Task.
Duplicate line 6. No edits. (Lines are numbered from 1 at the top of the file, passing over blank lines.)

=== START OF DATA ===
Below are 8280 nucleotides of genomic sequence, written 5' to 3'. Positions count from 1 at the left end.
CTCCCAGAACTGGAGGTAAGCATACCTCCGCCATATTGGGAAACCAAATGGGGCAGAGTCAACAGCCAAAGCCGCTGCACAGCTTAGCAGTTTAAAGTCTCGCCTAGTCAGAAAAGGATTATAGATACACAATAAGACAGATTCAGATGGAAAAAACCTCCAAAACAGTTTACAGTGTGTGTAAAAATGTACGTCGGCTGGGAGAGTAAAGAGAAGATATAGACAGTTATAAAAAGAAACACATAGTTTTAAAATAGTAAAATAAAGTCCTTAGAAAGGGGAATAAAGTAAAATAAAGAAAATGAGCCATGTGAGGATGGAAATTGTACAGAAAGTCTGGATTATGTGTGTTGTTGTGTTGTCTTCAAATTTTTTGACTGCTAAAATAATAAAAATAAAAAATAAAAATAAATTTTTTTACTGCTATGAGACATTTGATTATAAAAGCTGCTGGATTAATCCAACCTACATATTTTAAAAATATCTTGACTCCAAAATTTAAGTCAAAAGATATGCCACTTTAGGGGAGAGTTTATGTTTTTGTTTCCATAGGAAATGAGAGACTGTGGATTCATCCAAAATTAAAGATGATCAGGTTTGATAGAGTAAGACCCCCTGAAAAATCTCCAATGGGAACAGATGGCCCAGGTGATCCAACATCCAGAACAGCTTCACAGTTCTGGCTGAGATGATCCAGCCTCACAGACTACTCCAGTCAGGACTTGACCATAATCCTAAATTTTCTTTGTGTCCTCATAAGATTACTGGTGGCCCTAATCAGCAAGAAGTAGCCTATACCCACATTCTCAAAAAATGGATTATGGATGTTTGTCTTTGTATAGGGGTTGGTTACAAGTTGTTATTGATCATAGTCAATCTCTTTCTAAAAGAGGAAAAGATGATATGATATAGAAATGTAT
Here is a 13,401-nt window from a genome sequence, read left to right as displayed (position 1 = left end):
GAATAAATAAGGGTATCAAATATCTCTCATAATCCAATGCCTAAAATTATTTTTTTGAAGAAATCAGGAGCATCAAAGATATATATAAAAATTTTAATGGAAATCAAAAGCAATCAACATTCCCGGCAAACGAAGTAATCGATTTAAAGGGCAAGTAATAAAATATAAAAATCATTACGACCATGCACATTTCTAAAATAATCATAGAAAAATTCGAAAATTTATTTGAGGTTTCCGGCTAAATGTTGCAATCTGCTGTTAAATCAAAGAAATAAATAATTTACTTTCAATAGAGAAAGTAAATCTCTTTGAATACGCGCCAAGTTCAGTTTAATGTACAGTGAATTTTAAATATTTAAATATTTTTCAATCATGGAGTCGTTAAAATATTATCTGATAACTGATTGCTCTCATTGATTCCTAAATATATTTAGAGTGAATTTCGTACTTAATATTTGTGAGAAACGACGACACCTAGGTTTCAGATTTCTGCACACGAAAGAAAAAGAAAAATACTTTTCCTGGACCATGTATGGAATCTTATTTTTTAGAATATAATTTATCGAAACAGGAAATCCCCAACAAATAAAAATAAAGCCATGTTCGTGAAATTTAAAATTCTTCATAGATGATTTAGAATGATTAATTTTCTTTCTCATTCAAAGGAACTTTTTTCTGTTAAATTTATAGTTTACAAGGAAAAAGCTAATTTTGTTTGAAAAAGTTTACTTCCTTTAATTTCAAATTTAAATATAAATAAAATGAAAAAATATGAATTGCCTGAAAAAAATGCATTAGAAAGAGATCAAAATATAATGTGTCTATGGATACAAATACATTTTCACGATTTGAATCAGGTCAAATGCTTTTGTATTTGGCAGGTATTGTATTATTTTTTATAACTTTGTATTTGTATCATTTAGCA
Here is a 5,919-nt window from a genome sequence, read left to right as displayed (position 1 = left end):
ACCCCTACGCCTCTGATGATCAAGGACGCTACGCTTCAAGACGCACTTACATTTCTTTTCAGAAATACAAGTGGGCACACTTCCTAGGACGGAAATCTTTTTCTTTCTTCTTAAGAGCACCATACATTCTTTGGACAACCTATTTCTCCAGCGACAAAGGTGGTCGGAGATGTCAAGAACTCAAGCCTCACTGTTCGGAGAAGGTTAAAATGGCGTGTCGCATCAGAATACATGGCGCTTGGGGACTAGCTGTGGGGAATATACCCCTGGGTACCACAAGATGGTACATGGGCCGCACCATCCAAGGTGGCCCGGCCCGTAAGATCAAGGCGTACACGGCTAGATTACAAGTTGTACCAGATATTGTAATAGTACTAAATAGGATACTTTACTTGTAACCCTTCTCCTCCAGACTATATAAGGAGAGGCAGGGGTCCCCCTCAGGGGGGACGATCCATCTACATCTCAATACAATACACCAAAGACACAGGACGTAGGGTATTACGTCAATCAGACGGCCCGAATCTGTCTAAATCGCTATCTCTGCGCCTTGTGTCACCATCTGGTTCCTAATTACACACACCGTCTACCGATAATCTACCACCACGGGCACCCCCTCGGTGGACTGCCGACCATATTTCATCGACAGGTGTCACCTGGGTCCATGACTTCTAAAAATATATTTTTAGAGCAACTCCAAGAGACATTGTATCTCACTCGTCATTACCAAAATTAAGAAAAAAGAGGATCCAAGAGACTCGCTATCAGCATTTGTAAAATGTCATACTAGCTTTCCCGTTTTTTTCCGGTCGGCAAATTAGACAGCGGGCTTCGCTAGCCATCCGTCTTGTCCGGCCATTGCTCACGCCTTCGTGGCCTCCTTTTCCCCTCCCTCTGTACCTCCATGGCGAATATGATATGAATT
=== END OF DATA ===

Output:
ACCCCTACGCCTCTGATGATCAAGGACGCTACGCTTCAAGACGCACTTACATTTCTTTTCAGAAATACAAGTGGGCACACTTCCTAGGACGGAAATCTTTTTCTTTCTTCTTAAGAGCACCATACATTCTTTGGACAACCTATTTCTCCAGCGACAAAGGTGGTCGGAGATGTCAAGAACTCAAGCCTCACTGTTCGGAGAAGGTTAAAATGGCGTGTCGCATCAGAATACATGGCGCTTGGGGACTAGCTGTGGGGAATATACCCCTGGGTACCACAAGATGGTACATGGGCCGCACCATCCAAGGTGGCCCGGCCCGTAAGATCAAGGCGTACACGGCTAGATTACAAGTTGTACCAGATATTGTAATAGTACTAAATAGGATACTTTACTTGTAACCCTTCTCCTCCAGACTATATAAGGAGAGGCAGGGGTCCCCCTCAGGGGGGACGATCCATCTACATCTCAATACAATACACCAAAGACACAGGACGTAGGGTATTACGTCAATCAGACGGCCCGAATCTGTCTAAATCGCTATCTCTGCGCCTTGTGTCACCATCTGGTTCCTAATTACACACACCGTCTACCGATAATCTACCACCACGGGCACCCCCTCGGTGGACTGCCGACCATATTTCATCGACAGGTGTCACCTGGGTCCATGACTTCTAAAAATATATTTTTAGAGCAACTCCAAGAGACATTGTATCTCACTCGTCATTACCAAAATTAAGAAAAAAGAGGATCCAAGAGACTCGCTATCAGCATTTGTAAAATGTCATACTAGCTTTCCCGTTTTTTTCCGGTCGGCAAATTAGACAGCGGGCTTCGCTAGCCATCCGTCTTGTCCGGCCATTGCTCACGCCTTCGTGGCCTCCTTTTCCCCTCCCTCTGTACCTCCATGGCGAATATGATATGAATT